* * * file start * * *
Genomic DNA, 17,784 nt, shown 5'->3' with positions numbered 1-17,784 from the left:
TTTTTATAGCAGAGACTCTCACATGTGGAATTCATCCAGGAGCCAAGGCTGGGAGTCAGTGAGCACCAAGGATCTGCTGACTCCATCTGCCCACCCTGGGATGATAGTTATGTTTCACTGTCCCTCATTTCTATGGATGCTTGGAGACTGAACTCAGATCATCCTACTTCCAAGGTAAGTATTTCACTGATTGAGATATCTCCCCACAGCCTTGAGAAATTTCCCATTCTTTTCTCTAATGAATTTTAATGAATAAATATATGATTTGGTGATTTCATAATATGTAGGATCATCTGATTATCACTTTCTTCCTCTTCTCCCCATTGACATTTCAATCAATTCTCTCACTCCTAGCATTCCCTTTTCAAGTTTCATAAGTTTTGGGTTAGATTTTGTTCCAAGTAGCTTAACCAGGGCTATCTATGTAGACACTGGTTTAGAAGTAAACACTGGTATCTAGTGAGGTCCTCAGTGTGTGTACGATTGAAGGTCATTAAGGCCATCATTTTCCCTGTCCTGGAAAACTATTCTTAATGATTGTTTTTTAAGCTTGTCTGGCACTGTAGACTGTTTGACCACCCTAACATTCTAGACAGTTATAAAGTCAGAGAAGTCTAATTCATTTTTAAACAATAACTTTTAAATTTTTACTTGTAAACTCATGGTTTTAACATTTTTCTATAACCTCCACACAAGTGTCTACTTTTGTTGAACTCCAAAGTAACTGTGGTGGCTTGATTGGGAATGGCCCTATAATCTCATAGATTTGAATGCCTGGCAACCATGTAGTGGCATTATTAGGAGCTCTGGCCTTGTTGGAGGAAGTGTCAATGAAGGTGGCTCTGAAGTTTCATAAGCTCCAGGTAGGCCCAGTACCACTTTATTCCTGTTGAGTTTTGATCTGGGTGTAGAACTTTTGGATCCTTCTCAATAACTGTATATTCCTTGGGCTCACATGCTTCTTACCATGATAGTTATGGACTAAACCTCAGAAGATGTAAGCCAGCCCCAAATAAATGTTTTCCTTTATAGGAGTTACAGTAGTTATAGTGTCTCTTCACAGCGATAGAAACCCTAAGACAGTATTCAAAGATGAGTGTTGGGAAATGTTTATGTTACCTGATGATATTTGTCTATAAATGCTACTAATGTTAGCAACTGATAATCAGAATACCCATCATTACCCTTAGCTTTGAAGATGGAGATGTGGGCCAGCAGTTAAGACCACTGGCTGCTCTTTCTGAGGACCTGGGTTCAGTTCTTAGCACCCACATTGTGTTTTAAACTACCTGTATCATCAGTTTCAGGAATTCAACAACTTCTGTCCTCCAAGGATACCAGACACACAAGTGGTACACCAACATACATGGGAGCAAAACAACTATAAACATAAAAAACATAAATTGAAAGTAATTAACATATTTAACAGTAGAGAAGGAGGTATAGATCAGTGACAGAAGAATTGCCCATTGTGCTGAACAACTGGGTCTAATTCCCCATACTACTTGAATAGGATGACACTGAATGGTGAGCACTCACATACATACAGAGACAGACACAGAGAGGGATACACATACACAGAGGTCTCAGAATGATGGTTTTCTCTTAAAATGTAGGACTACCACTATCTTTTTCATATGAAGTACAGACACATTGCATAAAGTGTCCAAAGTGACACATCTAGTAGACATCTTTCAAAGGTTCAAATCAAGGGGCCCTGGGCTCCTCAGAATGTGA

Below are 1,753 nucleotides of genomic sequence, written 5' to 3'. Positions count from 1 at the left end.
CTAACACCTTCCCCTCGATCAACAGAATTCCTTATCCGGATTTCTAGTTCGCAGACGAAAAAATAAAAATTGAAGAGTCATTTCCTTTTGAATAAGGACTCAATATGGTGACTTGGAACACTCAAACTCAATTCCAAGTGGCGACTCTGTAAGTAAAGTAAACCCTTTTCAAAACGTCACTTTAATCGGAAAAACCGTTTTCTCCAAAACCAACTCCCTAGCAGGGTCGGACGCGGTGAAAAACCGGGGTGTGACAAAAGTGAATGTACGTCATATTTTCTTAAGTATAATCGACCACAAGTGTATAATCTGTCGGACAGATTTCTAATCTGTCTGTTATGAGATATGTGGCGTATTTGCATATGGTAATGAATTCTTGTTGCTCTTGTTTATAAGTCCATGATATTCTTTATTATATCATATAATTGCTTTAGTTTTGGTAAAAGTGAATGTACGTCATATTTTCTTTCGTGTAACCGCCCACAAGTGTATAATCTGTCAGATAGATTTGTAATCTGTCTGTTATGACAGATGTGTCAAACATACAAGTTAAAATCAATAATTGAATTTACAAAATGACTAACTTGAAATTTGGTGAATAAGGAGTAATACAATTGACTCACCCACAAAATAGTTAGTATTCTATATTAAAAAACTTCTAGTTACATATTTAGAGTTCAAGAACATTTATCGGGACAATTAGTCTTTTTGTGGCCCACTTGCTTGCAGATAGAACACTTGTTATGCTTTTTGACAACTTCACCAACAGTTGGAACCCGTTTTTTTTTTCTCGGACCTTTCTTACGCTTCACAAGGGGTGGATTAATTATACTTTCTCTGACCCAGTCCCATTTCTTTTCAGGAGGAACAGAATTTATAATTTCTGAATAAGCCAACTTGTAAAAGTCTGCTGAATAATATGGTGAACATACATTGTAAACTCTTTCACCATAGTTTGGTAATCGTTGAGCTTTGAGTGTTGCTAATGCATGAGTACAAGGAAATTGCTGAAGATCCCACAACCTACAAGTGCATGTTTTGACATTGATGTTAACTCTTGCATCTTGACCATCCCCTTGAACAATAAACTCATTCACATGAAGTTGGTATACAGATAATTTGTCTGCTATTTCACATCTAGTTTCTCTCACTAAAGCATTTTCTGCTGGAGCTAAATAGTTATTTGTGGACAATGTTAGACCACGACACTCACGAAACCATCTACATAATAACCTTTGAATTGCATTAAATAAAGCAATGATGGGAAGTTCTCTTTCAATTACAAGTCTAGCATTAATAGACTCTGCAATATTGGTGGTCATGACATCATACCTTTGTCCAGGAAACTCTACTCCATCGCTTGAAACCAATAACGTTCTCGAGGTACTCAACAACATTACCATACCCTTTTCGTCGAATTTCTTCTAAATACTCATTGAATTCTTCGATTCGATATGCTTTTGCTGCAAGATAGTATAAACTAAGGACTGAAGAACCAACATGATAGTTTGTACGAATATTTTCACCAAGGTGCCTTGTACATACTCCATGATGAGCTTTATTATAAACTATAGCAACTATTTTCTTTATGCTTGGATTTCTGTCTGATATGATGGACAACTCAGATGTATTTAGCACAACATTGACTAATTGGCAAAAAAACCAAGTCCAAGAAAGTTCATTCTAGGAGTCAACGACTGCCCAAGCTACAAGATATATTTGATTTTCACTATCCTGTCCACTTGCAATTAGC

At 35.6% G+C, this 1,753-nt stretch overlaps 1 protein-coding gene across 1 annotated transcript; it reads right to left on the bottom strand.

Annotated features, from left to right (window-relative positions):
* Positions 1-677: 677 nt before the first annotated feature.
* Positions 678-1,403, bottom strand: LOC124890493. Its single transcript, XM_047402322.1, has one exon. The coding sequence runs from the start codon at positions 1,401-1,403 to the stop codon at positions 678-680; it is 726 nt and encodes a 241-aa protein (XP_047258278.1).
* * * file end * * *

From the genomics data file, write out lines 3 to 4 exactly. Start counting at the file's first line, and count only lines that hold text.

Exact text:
Below are 1,753 nucleotides of genomic sequence, written 5' to 3'. Positions count from 1 at the left end.
CTAACACCTTCCCCTCGATCAACAGAATTCCTTATCCGGATTTCTAGTTCGCAGACGAAAAAATAAAAATTGAAGAGTCATTTCCTTTTGAATAAGGACTCAATATGGTGACTTGGAACACTCAAACTCAATTCCAAGTGGCGACTCTGTAAGTAAAGTAAACCCTTTTCAAAACGTCACTTTAATCGGAAAAACCGTTTTCTCCAAAACCAACTCCCTAGCAGGGTCGGACGCGGTGAAAAACCGGGGTGTGACAAAAGTGAATGTACGTCATATTTTCTTAAGTATAATCGACCACAAGTGTATAATCTGTCGGACAGATTTCTAATCTGTCTGTTATGAGATATGTGGCGTATTTGCATATGGTAATGAATTCTTGTTGCTCTTGTTTATAAGTCCATGATATTCTTTATTATATCATATAATTGCTTTAGTTTTGGTAAAAGTGAATGTACGTCATATTTTCTTTCGTGTAACCGCCCACAAGTGTATAATCTGTCAGATAGATTTGTAATCTGTCTGTTATGACAGATGTGTCAAACATACAAGTTAAAATCAATAATTGAATTTACAAAATGACTAACTTGAAATTTGGTGAATAAGGAGTAATACAATTGACTCACCCACAAAATAGTTAGTATTCTATATTAAAAAACTTCTAGTTACATATTTAGAGTTCAAGAACATTTATCGGGACAATTAGTCTTTTTGTGGCCCACTTGCTTGCAGATAGAACACTTGTTATGCTTTTTGACAACTTCACCAACAGTTGGAACCCGTTTTTTTTTTCTCGGACCTTTCTTACGCTTCACAAGGGGTGGATTAATTATACTTTCTCTGACCCAGTCCCATTTCTTTTCAGGAGGAACAGAATTTATAATTTCTGAATAAGCCAACTTGTAAAAGTCTGCTGAATAATATGGTGAACATACATTGTAAACTCTTTCACCATAGTTTGGTAATCGTTGAGCTTTGAGTGTTGCTAATGCATGAGTACAAGGAAATTGCTGAAGATCCCACAACCTACAAGTGCATGTTTTGACATTGATGTTAACTCTTGCATCTTGACCATCCCCTTGAACAATAAACTCATTCACATGAAGTTGGTATACAGATAATTTGTCTGCTATTTCACATCTAGTTTCTCTCACTAAAGCATTTTCTGCTGGAGCTAAATAGTTATTTGTGGACAATGTTAGACCACGACACTCACGAAACCATCTACATAATAACCTTTGAATTGCATTAAATAAAGCAATGATGGGAAGTTCTCTTTCAATTACAAGTCTAGCATTAATAGACTCTGCAATATTGGTGGTCATGACATCATACCTTTGTCCAGGAAACTCTACTCCATCGCTTGAAACCAATAACGTTCTCGAGGTACTCAACAACATTACCATACCCTTTTCGTCGAATTTCTTCTAAATACTCATTGAATTCTTCGATTCGATATGCTTTTGCTGCAAGATAGTATAAACTAAGGACTGAAGAACCAACATGATAGTTTGTACGAATATTTTCACCAAGGTGCCTTGTACATACTCCATGATGAGCTTTATTATAAACTATAGCAACTATTTTCTTTATGCTTGGATTTCTGTCTGATATGATGGACAACTCAGATGTATTTAGCACAACATTGACTAATTGGCAAAAAAACCAAGTCCAAGAAAGTTCATTCTAGGAGTCAACGACTGCCCAAGCTACAAGATATATTTGATTTTCACTATCCTGTCCACTTGCAATTAGC